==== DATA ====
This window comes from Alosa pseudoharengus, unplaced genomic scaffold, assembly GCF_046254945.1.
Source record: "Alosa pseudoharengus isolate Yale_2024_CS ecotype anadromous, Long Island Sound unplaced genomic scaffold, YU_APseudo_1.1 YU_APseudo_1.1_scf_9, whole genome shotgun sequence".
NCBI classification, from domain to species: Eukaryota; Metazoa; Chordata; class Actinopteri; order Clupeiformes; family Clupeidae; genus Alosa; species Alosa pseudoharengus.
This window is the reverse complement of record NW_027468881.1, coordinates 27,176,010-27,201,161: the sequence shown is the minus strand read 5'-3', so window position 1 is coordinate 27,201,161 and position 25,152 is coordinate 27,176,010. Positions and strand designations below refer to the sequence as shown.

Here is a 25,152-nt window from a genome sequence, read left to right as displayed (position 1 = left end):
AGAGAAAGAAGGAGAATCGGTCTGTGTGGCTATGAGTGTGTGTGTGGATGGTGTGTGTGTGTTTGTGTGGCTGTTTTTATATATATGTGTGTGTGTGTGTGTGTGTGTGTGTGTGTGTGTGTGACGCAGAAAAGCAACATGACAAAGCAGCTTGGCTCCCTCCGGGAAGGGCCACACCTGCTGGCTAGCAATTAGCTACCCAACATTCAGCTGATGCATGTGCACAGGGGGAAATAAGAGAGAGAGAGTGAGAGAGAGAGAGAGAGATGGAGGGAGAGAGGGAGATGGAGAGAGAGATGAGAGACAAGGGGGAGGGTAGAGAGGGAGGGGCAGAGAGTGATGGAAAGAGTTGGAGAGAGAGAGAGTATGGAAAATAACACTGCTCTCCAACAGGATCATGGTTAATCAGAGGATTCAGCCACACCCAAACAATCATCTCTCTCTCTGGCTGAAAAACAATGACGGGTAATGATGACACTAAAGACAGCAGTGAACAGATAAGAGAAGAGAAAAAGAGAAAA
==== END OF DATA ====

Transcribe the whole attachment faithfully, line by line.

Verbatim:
This window comes from Alosa pseudoharengus, unplaced genomic scaffold, assembly GCF_046254945.1.
Source record: "Alosa pseudoharengus isolate Yale_2024_CS ecotype anadromous, Long Island Sound unplaced genomic scaffold, YU_APseudo_1.1 YU_APseudo_1.1_scf_9, whole genome shotgun sequence".
NCBI classification, from domain to species: Eukaryota; Metazoa; Chordata; class Actinopteri; order Clupeiformes; family Clupeidae; genus Alosa; species Alosa pseudoharengus.
This window is the reverse complement of record NW_027468881.1, coordinates 27,176,010-27,201,161: the sequence shown is the minus strand read 5'-3', so window position 1 is coordinate 27,201,161 and position 25,152 is coordinate 27,176,010. Positions and strand designations below refer to the sequence as shown.

Here is a 25,152-nt window from a genome sequence, read left to right as displayed (position 1 = left end):
AGAGAAAGAAGGAGAATCGGTCTGTGTGGCTATGAGTGTGTGTGTGGATGGTGTGTGTGTGTTTGTGTGGCTGTTTTTATATATATGTGTGTGTGTGTGTGTGTGTGTGTGTGTGTGTGTGTGACGCAGAAAAGCAACATGACAAAGCAGCTTGGCTCCCTCCGGGAAGGGCCACACCTGCTGGCTAGCAATTAGCTACCCAACATTCAGCTGATGCATGTGCACAGGGGGAAATAAGAGAGAGAGAGTGAGAGAGAGAGAGAGAGATGGAGGGAGAGAGGGAGATGGAGAGAGAGATGAGAGACAAGGGGGAGGGTAGAGAGGGAGGGGCAGAGAGTGATGGAAAGAGTTGGAGAGAGAGAGAGTATGGAAAATAACACTGCTCTCCAACAGGATCATGGTTAATCAGAGGATTCAGCCACACCCAAACAATCATCTCTCTCTCTGGCTGAAAAACAATGACGGGTAATGATGACACTAAAGACAGCAGTGAACAGATAAGAGAAGAGAAAAAGAGAAAA